Demand for RAM goes up as you use plenty of applications simultaneously. It is quite common for multitaskers to work with multiple software and applications and constantly switch between them. Also, websites nowadays host high-quality contents that eat up RAM quickly. In this case, having at least 8Gigs of RAM is recommended if you are into multitasking. This not only keeps you in a sweet spot but also lets you do a little bit of light gaming as well.

Intensive Gaming & Rendering

Whether you play games, create content, or stream on a regular basis, 16 Gigs is the perfect spot in terms of RAM. Most demanding games nowadays require at least 8GB of RAM as a baseline, and to enjoy them at their maximum, 16GB is just about right.

Content creation software such as Premiere Pro and Adobe illustrator requires a heavy chunk of RAM to be able to run. Although 8GB is recommended, they often take up almost double of that when used intensively. If you are a content creator, go for at least 16GB of RAM, specifically a dual-channel setup for optimum performance. As for streamers, they often juggle between multiple applications such as OBS and Twitch to capture the game footage that is being played. Therefore, we highly recommend 16 GB of RAM.

Power Tasks

Now for power users such as engineers, professional editors and similar type of enthusiasts who plan to use their computer as a workstation needs to have as much RAM as they can work with. Their tasks rely on preciseness and processing power and having 32 gigabytes and more will give them lots of headroom to work with.

RAM Requirement by Software

Another smart thing to do is to check the minimum and recommended RAM requirements by the developers of specific software. Adobe Premiere Pro for example advertises 8GB of minimum RAM and 16 GB recommended. So this is a good place to look for how much RAM will keep you well-stocked. If you pre-plan on using a particular software or run a particular game or game type, this will give you a head start.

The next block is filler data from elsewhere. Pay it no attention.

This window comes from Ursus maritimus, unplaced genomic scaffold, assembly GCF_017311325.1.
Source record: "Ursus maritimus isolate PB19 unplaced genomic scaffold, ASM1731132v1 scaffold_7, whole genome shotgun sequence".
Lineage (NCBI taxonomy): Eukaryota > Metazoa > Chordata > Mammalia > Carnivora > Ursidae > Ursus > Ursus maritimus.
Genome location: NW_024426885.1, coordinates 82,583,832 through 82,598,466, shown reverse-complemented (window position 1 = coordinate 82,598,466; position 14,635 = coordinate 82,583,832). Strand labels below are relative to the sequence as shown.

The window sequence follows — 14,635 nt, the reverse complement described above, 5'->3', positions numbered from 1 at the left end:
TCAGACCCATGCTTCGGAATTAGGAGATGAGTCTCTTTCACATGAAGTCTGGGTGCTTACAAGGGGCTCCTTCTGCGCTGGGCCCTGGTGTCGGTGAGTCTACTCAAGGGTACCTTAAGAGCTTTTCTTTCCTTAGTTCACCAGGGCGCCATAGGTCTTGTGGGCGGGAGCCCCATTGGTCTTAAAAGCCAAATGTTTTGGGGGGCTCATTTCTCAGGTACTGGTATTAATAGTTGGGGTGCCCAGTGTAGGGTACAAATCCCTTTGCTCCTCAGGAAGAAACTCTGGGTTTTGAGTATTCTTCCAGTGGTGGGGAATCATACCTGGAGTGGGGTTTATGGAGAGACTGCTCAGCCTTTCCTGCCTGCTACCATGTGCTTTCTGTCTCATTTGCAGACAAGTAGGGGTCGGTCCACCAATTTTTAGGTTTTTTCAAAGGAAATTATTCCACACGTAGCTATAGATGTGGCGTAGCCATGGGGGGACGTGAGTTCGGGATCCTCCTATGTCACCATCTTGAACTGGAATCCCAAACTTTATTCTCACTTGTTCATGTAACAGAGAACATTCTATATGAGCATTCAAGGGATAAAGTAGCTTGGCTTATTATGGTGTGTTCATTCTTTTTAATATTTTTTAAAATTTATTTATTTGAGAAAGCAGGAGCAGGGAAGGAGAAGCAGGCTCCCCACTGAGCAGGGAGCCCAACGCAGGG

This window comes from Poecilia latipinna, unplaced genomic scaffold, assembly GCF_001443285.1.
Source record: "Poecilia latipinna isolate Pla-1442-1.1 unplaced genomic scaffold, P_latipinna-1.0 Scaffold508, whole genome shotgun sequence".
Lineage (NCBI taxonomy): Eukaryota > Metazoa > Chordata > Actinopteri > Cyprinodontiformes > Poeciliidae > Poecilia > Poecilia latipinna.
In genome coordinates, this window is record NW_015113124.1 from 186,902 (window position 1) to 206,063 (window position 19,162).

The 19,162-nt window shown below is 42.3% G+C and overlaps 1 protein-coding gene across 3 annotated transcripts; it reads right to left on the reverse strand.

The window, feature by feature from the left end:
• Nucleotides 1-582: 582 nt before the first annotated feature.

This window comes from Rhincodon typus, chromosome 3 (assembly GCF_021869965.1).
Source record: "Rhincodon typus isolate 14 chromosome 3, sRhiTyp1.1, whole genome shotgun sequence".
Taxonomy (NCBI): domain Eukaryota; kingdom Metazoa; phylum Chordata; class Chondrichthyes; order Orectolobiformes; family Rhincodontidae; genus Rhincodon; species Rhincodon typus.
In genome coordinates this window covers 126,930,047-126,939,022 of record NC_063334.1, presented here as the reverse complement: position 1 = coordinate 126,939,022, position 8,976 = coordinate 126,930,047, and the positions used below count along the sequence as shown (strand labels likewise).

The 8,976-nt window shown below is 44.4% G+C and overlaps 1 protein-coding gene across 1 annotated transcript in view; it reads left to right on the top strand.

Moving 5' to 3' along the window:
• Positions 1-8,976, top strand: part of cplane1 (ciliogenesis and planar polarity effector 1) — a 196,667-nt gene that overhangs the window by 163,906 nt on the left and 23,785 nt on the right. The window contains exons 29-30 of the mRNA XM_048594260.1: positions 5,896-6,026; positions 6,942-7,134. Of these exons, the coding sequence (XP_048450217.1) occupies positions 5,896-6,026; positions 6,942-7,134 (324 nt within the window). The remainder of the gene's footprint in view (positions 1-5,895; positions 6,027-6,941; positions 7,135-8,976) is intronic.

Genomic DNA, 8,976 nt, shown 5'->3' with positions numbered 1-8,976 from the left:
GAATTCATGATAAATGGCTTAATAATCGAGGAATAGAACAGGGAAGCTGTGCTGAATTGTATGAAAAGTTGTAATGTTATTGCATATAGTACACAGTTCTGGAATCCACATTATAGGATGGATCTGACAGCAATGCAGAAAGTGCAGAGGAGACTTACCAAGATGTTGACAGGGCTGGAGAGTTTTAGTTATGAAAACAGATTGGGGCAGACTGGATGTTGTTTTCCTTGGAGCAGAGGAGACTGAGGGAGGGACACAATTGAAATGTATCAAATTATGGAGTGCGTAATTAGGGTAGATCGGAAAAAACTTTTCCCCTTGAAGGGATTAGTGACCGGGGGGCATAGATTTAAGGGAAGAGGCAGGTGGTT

Final Verdict

Wrapping things up, the decision of how much ram you should set upon depends on what type of tasks you are going to perform on your computer. It is always recommended that you get slightly more than you currently require as a means of future-proofing. This not only keeps you well-stocked but also enables you to save up some buck as RAM prices often rise due to price fluctuation. Dual-Channel is often recommended as it yields out comparably better performance. We hope this article was successful in giving you the answer to the question of “How Much RAM Do I Need | Gaming, Video Editing, Programming” Be sure to catch us on our next one.

Samiul Haque

Samiul Haque

Samiul Haque has always been fascinated by sci-fi movies, but more specifically by the hi-tech gadgets and devices that people use in those movies. And as smart home devices became more and more popular, Samiul Haque decided to become a dedicated content creator who uses and reviews everything from smart speakers, smart home appliances to the latest smartphones, smartwatches, etc.